LCA Study

An independently assessed life cycle analysis compared two apartment blocks – one with a concrete structure, one made of cross-laminated timber, but otherwise virtually identical. Below, we pick out five key findings

A concrete-framed building may not be significantly more carbon-intensive than a cross-laminated timber (CLT) one, according to a life cycle analysis (LCA) conducted on two notional apartment blocks.

The concrete structure could also help to make useful carbon savings in a National Grid increasingly supplied by intermittent renewable sources. These are two of the key findings of the LCA, which was commissioned by The Concrete Centre, with the aim of gaining a better understanding of carbon emissions over the lifespan of a relatively conventional concrete framed residential building – and by extension showing how future designs can be optimised.

The analysis focused on two study buildings, one made of concrete, the other CLT. Both were 2,500m², six-storey blocks in London, containing 22 flats. They were of the same size, shape and layout, with the same functional requirements, and the same heating, hot water and ventilation systems, all designed to meet the Future Homes Standard.

The concrete building comprised a reinforced concrete (RC) frame, with exposed 225mm-thick slabs supported on a foundation of RC ground beams, pile caps and piles. The frame was made using a C32/40 concrete with 50% GGBS. The substructure works used an FND3 and FND4 concrete with 70% GGBS. The internal walls were made with concrete blocks finished with a wet plaster to maximise their thermal mass, which was also the purpose of exposing the soffits. The CLT building comprised 160mm-thick, five-layer panels for the floors, spanning unidirectionally onto 100mm-thick, three-layer loadbearing wall panels.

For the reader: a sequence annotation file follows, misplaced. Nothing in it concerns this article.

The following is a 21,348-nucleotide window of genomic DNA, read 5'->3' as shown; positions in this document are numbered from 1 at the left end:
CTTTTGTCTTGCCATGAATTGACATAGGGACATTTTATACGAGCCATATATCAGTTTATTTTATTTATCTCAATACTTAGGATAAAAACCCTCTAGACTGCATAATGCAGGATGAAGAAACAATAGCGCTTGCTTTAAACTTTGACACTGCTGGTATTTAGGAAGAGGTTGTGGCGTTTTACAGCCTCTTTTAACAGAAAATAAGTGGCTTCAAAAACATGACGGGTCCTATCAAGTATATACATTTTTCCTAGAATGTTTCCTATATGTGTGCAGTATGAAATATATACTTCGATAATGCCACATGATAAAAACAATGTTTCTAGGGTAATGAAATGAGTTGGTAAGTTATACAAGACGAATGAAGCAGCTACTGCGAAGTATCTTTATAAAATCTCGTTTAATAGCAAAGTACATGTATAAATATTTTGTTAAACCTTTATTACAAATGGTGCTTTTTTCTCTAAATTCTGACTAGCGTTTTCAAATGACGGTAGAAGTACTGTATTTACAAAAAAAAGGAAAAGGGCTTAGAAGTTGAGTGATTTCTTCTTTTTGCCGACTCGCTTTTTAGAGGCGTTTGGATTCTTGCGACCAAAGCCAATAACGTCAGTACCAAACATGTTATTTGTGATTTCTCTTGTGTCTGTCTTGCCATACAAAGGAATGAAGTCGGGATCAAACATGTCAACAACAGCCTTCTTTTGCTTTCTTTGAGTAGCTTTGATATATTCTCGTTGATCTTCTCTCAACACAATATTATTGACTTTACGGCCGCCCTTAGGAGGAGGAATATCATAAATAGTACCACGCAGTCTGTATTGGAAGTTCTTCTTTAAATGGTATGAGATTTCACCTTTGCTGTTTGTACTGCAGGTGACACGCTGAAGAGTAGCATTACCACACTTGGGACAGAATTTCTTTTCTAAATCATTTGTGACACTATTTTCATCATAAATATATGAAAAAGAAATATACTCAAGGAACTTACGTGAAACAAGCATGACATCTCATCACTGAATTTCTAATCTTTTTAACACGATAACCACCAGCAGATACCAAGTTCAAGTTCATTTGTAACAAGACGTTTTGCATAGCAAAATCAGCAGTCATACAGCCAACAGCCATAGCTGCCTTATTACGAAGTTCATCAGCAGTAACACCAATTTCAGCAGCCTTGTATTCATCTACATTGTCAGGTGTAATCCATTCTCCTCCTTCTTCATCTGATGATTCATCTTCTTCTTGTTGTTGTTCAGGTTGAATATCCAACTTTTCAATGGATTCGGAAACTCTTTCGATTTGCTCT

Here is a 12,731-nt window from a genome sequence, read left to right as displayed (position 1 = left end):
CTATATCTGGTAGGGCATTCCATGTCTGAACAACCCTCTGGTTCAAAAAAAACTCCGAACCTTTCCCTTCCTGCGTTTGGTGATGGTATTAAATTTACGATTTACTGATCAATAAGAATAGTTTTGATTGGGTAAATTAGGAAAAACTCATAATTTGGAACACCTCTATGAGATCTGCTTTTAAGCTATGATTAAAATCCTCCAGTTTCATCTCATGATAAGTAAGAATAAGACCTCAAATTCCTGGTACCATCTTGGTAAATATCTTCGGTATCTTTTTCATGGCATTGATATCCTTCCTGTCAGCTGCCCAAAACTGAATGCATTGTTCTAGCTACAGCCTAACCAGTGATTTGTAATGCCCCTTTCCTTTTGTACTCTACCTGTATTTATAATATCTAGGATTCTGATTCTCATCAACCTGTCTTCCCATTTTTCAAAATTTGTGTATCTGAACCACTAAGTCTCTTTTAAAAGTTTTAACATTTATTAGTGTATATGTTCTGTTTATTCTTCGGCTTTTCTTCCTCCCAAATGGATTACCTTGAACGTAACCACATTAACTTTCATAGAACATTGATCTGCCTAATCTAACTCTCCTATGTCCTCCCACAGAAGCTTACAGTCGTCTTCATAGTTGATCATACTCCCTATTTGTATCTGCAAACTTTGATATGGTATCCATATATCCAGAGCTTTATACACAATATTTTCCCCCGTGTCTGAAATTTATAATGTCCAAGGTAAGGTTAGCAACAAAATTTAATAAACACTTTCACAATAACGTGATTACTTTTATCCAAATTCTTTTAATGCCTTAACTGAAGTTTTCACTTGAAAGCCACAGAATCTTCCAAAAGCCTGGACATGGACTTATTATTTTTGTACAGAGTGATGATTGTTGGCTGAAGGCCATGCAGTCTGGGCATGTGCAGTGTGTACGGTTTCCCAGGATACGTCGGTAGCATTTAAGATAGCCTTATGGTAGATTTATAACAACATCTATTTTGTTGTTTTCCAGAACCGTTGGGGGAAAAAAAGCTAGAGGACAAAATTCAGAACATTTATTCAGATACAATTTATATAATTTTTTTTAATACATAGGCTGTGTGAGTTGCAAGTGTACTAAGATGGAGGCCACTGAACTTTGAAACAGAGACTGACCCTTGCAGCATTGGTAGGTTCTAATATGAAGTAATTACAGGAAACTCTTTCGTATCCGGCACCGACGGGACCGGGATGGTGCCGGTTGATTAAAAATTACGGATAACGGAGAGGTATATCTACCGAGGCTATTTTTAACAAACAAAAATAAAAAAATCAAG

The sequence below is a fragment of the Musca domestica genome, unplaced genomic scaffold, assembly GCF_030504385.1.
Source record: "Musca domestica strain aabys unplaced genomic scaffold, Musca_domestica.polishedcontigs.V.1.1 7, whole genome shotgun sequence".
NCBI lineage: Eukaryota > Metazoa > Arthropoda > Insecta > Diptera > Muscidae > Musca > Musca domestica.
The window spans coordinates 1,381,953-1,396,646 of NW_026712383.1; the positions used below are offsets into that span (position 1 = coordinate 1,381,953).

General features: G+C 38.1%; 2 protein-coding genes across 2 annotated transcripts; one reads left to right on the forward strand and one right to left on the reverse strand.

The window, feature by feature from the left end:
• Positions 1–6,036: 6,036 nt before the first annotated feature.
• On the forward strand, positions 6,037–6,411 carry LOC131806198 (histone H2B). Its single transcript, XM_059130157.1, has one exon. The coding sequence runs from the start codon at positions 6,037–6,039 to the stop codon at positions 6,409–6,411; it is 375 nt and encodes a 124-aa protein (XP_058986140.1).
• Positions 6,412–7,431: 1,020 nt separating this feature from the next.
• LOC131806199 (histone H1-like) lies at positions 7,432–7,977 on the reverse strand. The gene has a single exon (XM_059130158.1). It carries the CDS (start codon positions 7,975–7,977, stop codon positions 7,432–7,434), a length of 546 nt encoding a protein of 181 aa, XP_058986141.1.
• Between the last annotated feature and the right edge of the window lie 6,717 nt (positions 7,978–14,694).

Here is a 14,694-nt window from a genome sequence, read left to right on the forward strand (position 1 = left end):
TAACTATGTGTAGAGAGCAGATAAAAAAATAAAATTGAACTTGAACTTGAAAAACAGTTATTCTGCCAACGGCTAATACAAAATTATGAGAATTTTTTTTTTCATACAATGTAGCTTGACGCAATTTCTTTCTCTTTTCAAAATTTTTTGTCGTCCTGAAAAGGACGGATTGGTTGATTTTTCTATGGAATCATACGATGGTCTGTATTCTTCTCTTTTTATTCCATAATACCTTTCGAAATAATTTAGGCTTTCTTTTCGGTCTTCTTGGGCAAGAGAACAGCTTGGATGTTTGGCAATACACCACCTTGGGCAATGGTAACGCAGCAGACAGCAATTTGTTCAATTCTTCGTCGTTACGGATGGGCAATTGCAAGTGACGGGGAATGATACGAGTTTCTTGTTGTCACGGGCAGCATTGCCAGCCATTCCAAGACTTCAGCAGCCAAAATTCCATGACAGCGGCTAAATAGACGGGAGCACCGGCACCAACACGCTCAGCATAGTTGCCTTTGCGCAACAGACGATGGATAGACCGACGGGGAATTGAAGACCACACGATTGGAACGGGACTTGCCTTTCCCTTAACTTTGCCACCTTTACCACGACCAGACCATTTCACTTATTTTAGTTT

These were finished with mineral wool insulation and plasterboard to provide the necessary fire resistance and noise transfer performance. This building was also supported on a foundation of RC ground beams, pile caps and piles. Analysis of the two buildings over a 60-year study period was carried out in early 2020, using IES ApacheSim for the dynamic thermal modelling and the OneClick tool for the LCA. Wherever possible, embodied carbon rates were determined using environmental product declarations (EPDs) for specific products. Where these weren’t available, generic data sources were used such as the OneClick tool and the ICE database.

The results offer a practical insight into the relationship between embodied and operational carbon, and the interplay between different building materials, systems and design needs. The study also provided useful lessons on undertaking an LCA. Below we pick out some of the key findings.